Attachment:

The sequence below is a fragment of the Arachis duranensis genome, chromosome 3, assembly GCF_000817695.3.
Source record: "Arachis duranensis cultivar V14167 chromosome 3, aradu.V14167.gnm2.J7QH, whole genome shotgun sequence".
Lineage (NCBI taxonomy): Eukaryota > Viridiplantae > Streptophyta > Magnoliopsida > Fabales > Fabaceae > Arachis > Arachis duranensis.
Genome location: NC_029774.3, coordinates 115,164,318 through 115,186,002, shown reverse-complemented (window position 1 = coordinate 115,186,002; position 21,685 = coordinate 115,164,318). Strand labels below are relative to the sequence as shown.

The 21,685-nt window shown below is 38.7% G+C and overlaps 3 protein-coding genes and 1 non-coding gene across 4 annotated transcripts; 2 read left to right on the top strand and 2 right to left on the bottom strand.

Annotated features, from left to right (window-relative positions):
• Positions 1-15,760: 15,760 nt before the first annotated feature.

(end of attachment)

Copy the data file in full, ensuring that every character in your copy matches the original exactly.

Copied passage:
The sequence below is a fragment of the Arachis duranensis genome, chromosome 3, assembly GCF_000817695.3.
Source record: "Arachis duranensis cultivar V14167 chromosome 3, aradu.V14167.gnm2.J7QH, whole genome shotgun sequence".
Lineage (NCBI taxonomy): Eukaryota > Viridiplantae > Streptophyta > Magnoliopsida > Fabales > Fabaceae > Arachis > Arachis duranensis.
Genome location: NC_029774.3, coordinates 115,164,318 through 115,186,002, shown reverse-complemented (window position 1 = coordinate 115,186,002; position 21,685 = coordinate 115,164,318). Strand labels below are relative to the sequence as shown.

The 21,685-nt window shown below is 38.7% G+C and overlaps 3 protein-coding genes and 1 non-coding gene across 4 annotated transcripts; 2 read left to right on the top strand and 2 right to left on the bottom strand.

Annotated features, from left to right (window-relative positions):
• Positions 1-15,760: 15,760 nt before the first annotated feature.